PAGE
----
My favorite confrontation, however, was the explosive sniper duel of Hinawa vs. Arrow. Hinawa may just be the coolest guy in the company. His backstory is solidly written. His purpose and ties to the other characters makes absolute sense. And his abilities as a Second Generation, WOW, so fitting for him and useful on the field. Both snipers were almost willing to destroy themselves just to hit their target, which lends to itself humorous commentary in Arthur vs. Mirage (also a pleasant rematch, it’s nice to see how much Arthur has grown). The stark use of black and white during these panels also accentuates the flash of their bullets and arrows—the clash between two sharp, diligent minds.

The weakest fight was by far Tamaki vs. Assault. As opposed to her flame ability taking out her opponent, that damned “lucky lecher lure” or whatever ended up being Assault’s downfall. Gosh, my eyes cannot roll hard enough. It’s bad enough that I don’t care for Tamaki at all, but to see her fighting like this really degrades her character. I sincerely thought this was going to be redemption for the cat girl. Oh well, at least Sister Iris came in with that lead pipe to Assault’s head.

Lastly, there’s Obi and Vulcan vs. Dr. Giovanni and Lisa. This fight really shows off Dr. Giovanni’s cunning ways, but also Obi’s raw human strength as a non-powered soldier. Vulcan and Lisa do little aside from playing Romeo and Juliet, so the main draw of this fight is definitely on the ideology clash between the company captains. I just can’t wait ’till Obi rips that obscene mask off Giovanni’s head.

As Shinra frees Viktor Licht from the White Hoods, it quickly becomes apparent that something isn’t right here. Shinra has sensed Sho’s presence in the Nether since the beginning, but a strange vision of ashen demonic skeletons has me scared for Shinra’s life. I have a hunch that the grand conflict awaiting us in volume ten will not only prove hard on Shinra because of Sho, but because his own powers may decide to reveal their true colors.


We are forever beseeching the rising sun. Grant thy light to the undefiled souls.Sister Iris


Afterword

Lots of stuff happened in these past three Fire Force volumes. I have no doubt that the story is only to get a lot darker with the reveal of certain truths about the world in the volumes to come. I went ahead and ordered the next nine volumes (I know, I should moderate myself better), but I’ll be taking a break from the series until they arrive. Until then, what are your thoughts on the series so far? I’d love to hear, but no spoilers please! ‘Till next time!

– Takuto

CLICK HERE TO READ MY THOUGHTS ON VOLUMES 10-12

The Flame Expands: Fire Force Manga Volumes 4-6

Loose thoughts on volumes 4-6 of Atsushi Ohkubo’s manga series “Fire Force,” initially published in 2016 by Kodansha Comics. Spoilers will be present. 

CLICK HERE TO READ MY THOUGHTS ON VOLUMES 1-3


A Bug in the System

Continuing where the third volume left off, volume four reveals the presence of a traitor in the Tokyo Fire Force. We also find that the secrets to spontaneous human combustion don’t lie in a fault with the Sun God, but rather are caused by man himself. Specifically, followers of the “Evangelist” are trying to track down people who are blessed by the Sun God by injecting random men, women, and children with a strange insect born from the ashes of Infernals.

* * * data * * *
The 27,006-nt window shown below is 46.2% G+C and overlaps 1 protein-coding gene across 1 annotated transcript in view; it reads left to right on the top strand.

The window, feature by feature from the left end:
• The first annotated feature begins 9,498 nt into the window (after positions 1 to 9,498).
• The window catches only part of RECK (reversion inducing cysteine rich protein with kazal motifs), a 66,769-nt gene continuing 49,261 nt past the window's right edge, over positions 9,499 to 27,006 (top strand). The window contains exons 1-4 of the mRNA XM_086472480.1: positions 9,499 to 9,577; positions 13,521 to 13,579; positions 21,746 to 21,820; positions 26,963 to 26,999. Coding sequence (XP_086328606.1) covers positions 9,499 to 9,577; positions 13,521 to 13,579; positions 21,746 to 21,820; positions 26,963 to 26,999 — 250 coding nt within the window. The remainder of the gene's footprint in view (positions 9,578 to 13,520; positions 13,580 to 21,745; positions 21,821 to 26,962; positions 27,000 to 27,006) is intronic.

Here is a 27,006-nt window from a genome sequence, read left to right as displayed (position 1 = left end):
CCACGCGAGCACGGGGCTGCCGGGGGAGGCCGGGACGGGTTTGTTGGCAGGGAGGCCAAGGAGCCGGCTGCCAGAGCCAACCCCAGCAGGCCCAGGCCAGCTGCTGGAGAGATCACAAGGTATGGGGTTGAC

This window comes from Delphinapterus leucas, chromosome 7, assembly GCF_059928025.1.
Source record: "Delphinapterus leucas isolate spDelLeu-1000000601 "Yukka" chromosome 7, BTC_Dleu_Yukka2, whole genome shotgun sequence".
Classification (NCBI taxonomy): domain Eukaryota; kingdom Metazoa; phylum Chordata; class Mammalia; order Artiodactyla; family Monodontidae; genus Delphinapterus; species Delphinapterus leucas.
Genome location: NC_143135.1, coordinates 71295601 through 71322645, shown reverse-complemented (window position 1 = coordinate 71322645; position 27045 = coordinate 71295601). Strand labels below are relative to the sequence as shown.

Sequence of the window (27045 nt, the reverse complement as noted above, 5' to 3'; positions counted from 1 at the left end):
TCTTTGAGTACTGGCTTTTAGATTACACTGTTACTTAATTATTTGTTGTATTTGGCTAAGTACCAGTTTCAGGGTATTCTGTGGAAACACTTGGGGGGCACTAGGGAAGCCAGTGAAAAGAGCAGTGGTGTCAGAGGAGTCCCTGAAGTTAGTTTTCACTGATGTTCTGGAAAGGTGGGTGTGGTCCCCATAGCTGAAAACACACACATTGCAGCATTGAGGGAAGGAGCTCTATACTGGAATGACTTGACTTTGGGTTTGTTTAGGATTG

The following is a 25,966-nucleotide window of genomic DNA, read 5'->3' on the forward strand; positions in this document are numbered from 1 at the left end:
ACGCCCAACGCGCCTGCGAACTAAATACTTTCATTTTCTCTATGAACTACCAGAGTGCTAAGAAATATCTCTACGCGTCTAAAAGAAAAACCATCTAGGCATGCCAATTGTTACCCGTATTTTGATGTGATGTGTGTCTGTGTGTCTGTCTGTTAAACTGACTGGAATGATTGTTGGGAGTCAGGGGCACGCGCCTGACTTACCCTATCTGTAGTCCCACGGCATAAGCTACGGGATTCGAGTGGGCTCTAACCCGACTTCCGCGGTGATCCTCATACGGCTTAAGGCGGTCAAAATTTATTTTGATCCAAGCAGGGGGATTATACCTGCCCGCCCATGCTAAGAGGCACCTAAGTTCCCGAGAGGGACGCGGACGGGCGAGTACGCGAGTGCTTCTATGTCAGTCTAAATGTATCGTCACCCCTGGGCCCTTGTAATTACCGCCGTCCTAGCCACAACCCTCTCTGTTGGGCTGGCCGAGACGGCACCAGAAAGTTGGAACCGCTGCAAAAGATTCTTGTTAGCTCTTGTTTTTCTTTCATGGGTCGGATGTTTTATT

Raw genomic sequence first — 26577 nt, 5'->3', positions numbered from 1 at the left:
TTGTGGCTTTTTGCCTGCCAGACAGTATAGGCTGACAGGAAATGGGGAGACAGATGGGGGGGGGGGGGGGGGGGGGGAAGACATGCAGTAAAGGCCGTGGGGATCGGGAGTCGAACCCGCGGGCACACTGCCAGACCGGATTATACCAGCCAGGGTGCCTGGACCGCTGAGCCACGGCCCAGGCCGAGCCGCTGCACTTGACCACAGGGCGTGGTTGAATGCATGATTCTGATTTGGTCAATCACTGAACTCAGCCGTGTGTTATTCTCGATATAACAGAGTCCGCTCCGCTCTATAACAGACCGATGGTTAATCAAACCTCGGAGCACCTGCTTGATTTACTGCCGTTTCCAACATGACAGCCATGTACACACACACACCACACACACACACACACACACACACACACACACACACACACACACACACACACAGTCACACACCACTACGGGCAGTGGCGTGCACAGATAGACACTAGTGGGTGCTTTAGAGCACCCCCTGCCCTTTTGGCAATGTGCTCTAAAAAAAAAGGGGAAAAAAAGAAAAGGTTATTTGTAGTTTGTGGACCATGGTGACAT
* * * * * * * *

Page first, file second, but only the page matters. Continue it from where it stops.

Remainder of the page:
Although we don’t know much, these wanted individuals supposedly possess an “Adolla Burst,” or “pure, undefiled flame,” and a great aptitude to wield their pyrokinetic abilities. Shinra just so happens to have one of these Adolla Bursts.

Enter Rekka Hoshimiya, the Company 1 traitor and a devout follower of the Evangelist. I distinctly remember disliking this part of the anime most, as it also happens to center around Tamaki and her allegiance to this terrible man. While nice character growth for her (what with the shattering of her greatest role model and her overcoming this sad reveal), Shinra’s fierce encounter with Rekka is unfortunately bogged down by more awkward fanservice pandering.

In a couple of action stunts, Shinra is thrown off balance and rolls into an abused Tamaki’s chest while she is propped sitting against a pillar of the abandoned factory setting. I get that Ohkubo likes this kind of thing in his manga and that he finds it funny, but I just think it’s awkward—and in a bad way. For one, it ruins the tension built up in this serious fight. Secondly, of all the places to land, OF COURSE Shinra has to fall into her bosom—and more than one time!

But the best part of this little setback is how it ironically propels the story forward immensely. Suddenly we know a lot more about SHC, as well as a taste of what the true enemy looks like—and it ain’t pretty.

In Good Company

I really like volume five. The book opens with the history of Company 8’s formation told from Hinawa’s sharp perspective, as well as the backstories of Hinawa, Obi, and Maki’s relation to one another. Hinawa was a diligent soldier in the Imperial Army; Maki was a general’s daughter but also worked hard as a rookie soldier; and Obi was an honest-to-goodness firefighter (and he still is, really).

This backstory serves to flesh out Hinawa’s rigid character, answering why he’s so punctual towards his company but also compassionate towards victims of SHC. His story is a sad one, but is brought into great care thanks to Obi. On that note . . .

God I admire Obi so much. What a great guy. Finding out that the reason he was kicked out of the job was because he decided to release the soul of an Infernal (despite shitty orders from the Fire Force) was totally a thing he’d do. And the fact that Hinawa was the one who pulled the trigger just SENDS me. These two really do have each other’s back.